Here is how Math Tutor approaches the unit:

As you can see the start screen is similar to a textbook. The units are given, and by clicking a unit you will get what was normally in the table of contents for a typical Algebra 2 textbook. I want to mention here that the software is divided into to groups for each curriculum level. One is the Concepts and Skills series and the other is the Practice and Review series. This essay will utilize the Concept and Skills Series.

Geogebra will greet a student with something like this:

Geometers Sketchpad starts with this:

Graphing Calculator starts with this:

I believe that the Math Tutor software appears less intimidating to a first time user, but at the same time less sophisticated in its technology and graphics. As we will see as we move ahead the three more modern software, Sketchpad, Geogebra and Graphing Calculator have a greater learning curve as far as leaning how to use the software, but ultimately can provide a much greater depth of understanding than Math Tutor.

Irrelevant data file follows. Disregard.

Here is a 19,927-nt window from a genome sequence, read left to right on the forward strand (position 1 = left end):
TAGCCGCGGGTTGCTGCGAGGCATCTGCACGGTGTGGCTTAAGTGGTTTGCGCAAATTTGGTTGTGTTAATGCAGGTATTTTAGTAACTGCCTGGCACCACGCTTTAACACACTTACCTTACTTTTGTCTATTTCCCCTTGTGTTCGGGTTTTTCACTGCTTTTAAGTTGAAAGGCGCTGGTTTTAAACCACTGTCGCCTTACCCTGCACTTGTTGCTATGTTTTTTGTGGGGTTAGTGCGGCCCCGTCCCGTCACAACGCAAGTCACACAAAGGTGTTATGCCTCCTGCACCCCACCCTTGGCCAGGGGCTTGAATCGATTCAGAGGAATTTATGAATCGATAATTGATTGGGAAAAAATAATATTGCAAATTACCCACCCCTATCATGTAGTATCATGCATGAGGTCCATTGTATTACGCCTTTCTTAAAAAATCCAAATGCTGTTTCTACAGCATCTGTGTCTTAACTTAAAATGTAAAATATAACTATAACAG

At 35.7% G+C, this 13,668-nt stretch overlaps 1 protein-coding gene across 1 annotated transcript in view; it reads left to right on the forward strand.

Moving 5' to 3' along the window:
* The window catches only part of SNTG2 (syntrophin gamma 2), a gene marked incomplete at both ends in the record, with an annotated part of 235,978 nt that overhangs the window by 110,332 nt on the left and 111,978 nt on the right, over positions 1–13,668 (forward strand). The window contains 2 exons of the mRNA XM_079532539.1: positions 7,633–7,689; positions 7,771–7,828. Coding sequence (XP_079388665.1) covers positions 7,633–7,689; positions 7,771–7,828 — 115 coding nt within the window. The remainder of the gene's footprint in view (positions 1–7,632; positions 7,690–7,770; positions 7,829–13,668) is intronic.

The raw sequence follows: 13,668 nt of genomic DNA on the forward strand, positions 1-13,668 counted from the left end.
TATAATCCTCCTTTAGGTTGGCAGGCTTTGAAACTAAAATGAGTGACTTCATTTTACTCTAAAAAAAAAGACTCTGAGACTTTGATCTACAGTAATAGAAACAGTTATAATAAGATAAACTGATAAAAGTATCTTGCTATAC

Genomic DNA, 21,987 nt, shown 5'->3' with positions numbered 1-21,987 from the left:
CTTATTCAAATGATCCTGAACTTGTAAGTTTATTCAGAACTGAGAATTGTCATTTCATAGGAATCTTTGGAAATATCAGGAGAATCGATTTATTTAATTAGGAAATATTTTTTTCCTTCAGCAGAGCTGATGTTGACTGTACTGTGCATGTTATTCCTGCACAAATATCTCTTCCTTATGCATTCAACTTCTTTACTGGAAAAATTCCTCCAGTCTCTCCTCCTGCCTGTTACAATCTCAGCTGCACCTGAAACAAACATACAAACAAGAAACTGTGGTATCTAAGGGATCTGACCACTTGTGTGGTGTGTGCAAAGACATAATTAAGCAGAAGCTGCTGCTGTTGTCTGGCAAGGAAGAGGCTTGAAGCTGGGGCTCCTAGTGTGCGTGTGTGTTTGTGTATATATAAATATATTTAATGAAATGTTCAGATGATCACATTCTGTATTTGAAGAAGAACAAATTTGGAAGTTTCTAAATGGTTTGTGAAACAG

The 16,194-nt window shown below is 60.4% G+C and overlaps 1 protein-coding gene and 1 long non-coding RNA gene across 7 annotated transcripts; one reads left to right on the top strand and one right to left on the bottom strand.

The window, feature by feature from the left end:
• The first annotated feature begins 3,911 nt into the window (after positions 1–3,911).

Math Tutor uses a sequential algorithmic approach to solving conic section math problems. In other words you could learn some procedural steps to answer questions pertaining to the concept. Here are a few examples:

The first screen gives the standard form for the equation of a translated ellipse. The continue button urges the students to press on.

Five presses of the continue button provides five bulleted points with respect to the ellipse. Clearly some vocabulary is required by the student. Major Axis, Minor Axis will be covered with a diagram. Although the next screen doesn't include that vocabulary.